Wagner is, in a word, aghast, that Governor Corbett pulled the plug on AdultBasic health care insurance earlier this year. The program covered about 41,000 people; low-wage earners who make too much to qualify for Medicaid, but not enough to afford similar quality insurance.
Since 2001, Pennsylvania had earmarked some of its $370 million dollar a year tobacco settlement money to fund AdultBasic, along with a host of other health related health programs, such as, smoking prevention classes, and cancer research.
Wagner said the General Assembly is now using nearly one-third of that money, about $1.34 billion, for other budgetary needs.
“With Pennsylvanians still struggling to overcome the biggest economic downturn since the Great Depression, AdultBasic health insurance is needed now more than ever,” Wagner said.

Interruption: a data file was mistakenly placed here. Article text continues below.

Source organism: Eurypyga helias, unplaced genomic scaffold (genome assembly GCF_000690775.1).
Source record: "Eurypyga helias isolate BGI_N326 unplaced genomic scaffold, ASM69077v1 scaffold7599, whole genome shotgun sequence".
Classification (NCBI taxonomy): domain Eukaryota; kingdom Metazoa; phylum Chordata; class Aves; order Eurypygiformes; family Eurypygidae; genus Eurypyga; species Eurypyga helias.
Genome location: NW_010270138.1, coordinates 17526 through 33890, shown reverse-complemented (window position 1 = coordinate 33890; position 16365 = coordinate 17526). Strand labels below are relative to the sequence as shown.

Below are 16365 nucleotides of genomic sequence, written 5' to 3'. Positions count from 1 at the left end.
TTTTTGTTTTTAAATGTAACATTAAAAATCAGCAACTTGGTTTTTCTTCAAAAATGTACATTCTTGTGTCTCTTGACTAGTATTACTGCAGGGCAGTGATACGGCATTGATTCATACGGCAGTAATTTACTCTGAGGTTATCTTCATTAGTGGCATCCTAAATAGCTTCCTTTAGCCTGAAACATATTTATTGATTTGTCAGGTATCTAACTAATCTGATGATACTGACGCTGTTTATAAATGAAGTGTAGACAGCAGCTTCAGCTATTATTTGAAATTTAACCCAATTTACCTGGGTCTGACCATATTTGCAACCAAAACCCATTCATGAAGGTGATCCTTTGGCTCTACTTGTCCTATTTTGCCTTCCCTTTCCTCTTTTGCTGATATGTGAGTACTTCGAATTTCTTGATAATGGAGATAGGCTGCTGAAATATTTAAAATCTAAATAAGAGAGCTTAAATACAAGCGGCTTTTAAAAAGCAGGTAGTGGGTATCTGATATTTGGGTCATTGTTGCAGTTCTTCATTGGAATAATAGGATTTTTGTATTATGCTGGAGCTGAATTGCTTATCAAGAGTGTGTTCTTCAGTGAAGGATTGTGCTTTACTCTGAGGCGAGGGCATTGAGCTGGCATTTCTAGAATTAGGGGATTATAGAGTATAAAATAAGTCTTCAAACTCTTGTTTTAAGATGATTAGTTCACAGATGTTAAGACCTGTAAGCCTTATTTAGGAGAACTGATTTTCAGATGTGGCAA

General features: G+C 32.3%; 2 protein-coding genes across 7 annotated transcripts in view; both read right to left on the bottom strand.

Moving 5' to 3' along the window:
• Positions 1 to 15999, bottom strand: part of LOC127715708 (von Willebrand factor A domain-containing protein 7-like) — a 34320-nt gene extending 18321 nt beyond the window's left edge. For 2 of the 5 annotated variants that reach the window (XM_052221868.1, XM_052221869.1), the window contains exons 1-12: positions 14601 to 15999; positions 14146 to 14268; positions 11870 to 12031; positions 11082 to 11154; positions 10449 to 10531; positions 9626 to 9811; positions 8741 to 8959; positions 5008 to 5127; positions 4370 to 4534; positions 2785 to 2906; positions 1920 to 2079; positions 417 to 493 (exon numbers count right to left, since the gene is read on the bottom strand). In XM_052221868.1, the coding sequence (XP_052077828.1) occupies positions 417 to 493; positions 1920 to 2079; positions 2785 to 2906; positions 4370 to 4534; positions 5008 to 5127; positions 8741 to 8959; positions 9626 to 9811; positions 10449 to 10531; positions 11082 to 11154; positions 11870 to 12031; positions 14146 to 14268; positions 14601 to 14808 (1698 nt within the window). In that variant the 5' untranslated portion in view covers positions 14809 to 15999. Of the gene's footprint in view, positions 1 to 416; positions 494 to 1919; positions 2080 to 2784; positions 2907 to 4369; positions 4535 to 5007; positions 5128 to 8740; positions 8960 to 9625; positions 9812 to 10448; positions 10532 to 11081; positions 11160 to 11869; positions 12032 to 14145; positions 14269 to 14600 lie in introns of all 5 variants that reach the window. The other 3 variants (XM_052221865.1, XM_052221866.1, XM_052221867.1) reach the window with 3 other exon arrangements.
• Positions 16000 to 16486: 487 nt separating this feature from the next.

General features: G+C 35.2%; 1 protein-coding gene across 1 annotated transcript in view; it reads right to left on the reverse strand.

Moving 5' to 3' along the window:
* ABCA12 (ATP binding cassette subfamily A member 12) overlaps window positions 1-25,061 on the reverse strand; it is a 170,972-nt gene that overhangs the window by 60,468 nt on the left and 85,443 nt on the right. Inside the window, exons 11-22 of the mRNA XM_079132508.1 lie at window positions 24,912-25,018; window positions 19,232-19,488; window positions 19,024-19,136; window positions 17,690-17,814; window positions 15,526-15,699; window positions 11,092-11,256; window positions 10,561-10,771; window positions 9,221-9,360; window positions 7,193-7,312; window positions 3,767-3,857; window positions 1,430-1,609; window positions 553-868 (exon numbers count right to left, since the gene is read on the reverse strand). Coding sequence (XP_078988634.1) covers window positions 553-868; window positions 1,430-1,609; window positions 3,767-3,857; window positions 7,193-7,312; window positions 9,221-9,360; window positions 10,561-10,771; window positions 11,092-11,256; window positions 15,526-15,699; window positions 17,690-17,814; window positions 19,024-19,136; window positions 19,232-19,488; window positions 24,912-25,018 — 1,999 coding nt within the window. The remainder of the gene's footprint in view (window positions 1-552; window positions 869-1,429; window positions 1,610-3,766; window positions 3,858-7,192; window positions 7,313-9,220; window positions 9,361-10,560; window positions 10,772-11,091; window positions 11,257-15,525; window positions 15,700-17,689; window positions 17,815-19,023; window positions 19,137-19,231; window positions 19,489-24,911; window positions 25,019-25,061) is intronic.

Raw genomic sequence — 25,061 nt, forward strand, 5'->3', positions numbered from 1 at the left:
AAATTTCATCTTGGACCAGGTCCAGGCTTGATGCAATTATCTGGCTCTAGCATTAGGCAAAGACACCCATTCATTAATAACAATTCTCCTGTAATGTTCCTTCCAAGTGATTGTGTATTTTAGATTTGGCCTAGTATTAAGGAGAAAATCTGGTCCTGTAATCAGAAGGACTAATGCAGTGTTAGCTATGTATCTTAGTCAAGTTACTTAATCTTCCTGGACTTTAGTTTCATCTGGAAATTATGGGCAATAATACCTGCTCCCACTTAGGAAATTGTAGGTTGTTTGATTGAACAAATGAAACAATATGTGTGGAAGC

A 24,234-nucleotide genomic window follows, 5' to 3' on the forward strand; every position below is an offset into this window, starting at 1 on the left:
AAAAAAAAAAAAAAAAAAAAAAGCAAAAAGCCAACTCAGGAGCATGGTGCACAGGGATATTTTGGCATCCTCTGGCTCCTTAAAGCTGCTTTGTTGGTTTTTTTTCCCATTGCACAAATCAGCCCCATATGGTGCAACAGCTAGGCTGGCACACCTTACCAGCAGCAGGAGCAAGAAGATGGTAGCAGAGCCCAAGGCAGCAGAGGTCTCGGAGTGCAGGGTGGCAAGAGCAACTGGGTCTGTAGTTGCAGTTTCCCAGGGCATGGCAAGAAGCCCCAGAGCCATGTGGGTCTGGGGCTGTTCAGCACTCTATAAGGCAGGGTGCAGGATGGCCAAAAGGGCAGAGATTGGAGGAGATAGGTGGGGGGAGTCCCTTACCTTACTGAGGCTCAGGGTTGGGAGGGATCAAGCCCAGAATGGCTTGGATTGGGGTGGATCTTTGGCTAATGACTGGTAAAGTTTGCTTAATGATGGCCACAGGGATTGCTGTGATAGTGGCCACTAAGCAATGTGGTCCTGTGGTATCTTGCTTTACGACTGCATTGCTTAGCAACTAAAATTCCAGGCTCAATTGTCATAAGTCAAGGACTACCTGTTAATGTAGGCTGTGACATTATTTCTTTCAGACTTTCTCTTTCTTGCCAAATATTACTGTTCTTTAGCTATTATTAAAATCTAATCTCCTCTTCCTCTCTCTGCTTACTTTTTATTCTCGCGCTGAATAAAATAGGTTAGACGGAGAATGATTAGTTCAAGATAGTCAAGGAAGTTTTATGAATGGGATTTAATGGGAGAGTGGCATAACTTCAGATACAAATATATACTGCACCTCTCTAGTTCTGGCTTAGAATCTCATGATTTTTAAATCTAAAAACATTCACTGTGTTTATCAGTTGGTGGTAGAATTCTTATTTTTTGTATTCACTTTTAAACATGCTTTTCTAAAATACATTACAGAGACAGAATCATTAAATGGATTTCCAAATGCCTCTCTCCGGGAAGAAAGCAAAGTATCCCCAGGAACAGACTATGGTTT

To find out if this is truly how others feel, Wagner is holding a series of hearings, the first is happening today in Pittsburgh.
Pennsylvania along with dozens of other states settled a lawsuit with tobacco companies in the late 1990′s. Pennsylvania’s share is $10 billion, and it has received almost half of that. The rest will come in annual payments over the next 15 years.
“This is the people’s money, and they should have a voice in how it is spent,” Wagner said.
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